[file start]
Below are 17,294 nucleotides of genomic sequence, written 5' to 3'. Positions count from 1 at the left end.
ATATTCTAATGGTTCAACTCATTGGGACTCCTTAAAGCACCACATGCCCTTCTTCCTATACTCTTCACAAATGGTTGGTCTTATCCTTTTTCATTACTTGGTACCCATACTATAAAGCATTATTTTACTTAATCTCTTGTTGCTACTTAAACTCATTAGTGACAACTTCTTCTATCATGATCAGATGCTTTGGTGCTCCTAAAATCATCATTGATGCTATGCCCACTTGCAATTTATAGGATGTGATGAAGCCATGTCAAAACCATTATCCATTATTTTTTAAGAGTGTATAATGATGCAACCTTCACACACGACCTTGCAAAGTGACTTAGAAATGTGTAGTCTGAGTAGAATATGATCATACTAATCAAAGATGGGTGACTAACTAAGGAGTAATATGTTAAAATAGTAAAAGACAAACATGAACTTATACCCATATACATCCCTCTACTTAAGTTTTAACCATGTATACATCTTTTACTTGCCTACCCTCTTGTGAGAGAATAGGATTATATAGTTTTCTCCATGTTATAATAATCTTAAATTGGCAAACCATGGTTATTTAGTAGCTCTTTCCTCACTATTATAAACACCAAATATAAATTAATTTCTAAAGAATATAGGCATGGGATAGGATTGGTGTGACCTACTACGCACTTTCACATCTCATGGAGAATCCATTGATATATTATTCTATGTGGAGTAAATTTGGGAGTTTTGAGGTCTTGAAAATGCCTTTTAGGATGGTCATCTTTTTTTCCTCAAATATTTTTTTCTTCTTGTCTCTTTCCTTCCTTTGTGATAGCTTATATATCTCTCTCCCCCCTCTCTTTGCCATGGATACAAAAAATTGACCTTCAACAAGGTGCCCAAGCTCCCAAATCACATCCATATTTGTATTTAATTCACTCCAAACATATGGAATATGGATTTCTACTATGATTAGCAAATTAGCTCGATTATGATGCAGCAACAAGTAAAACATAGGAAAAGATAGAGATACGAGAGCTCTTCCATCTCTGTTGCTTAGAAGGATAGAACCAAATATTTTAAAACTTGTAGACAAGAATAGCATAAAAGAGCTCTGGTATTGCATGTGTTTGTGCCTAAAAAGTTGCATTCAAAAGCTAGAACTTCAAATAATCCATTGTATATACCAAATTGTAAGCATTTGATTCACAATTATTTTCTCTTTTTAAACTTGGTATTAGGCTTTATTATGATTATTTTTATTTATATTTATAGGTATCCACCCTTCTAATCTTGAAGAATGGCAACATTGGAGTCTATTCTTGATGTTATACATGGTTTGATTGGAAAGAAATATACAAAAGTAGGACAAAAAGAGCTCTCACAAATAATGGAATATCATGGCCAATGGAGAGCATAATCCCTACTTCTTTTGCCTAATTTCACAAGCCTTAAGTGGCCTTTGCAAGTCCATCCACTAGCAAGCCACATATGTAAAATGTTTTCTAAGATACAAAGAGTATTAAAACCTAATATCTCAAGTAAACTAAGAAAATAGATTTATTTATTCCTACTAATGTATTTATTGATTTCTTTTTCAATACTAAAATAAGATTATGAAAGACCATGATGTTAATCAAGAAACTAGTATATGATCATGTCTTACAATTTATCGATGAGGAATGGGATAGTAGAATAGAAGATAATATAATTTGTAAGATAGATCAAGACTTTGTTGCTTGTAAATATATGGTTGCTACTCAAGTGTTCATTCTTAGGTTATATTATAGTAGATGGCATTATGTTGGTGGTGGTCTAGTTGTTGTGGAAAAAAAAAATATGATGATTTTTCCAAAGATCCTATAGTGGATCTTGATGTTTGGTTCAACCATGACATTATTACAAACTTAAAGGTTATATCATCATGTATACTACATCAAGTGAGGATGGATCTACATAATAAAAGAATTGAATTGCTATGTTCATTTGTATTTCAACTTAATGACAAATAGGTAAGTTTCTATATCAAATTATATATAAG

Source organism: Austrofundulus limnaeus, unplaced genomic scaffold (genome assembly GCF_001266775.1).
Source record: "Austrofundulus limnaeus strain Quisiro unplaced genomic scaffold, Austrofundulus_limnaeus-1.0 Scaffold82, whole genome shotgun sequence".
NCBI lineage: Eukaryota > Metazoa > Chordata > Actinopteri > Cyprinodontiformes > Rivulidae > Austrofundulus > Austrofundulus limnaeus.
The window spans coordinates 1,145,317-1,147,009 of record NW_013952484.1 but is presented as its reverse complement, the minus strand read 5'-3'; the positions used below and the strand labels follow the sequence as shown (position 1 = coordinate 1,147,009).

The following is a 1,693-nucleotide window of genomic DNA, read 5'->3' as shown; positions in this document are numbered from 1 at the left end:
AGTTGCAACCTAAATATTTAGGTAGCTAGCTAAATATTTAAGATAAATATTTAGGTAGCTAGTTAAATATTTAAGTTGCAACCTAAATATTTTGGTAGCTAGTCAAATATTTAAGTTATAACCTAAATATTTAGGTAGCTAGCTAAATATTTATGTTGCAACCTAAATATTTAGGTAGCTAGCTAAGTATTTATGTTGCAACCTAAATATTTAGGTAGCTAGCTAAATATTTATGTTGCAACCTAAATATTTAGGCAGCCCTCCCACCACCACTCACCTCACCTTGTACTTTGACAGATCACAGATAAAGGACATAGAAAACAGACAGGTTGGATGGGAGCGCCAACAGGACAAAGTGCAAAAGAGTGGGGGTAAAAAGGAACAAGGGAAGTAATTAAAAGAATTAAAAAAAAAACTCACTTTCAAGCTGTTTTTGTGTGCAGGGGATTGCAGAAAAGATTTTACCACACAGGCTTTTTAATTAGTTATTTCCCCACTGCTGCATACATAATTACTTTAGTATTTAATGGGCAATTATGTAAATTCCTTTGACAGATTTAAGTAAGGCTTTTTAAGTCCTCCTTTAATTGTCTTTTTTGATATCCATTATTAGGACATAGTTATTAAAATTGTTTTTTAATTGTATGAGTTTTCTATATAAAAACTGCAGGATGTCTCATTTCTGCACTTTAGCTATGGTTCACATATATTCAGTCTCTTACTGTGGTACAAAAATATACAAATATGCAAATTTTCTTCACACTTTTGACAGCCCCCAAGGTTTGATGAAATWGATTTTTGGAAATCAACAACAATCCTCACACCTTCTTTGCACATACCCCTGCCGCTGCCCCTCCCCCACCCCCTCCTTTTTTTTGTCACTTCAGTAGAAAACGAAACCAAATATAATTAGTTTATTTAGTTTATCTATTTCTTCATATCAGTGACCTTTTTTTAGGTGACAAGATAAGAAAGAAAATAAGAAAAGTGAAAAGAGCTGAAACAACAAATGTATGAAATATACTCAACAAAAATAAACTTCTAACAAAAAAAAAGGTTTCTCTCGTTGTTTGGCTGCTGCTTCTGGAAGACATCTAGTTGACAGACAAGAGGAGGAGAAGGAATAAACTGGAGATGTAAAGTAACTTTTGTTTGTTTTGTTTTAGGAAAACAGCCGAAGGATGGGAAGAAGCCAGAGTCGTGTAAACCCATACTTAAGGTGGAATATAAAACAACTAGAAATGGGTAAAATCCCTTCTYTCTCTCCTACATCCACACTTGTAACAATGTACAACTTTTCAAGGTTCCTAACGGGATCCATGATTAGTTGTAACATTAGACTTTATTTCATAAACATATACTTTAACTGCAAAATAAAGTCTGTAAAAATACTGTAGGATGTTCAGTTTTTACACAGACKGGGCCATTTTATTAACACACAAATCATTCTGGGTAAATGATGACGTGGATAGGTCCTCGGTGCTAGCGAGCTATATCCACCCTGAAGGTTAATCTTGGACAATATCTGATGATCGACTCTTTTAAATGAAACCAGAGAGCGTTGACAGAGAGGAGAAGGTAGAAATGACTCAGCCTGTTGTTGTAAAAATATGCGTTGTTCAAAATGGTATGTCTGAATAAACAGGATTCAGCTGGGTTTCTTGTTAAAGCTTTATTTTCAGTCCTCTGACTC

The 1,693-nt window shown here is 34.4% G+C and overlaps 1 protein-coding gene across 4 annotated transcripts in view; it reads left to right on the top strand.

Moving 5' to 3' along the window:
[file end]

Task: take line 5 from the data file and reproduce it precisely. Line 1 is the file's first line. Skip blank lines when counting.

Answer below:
NCBI lineage: Eukaryota > Metazoa > Chordata > Actinopteri > Cyprinodontiformes > Rivulidae > Austrofundulus > Austrofundulus limnaeus.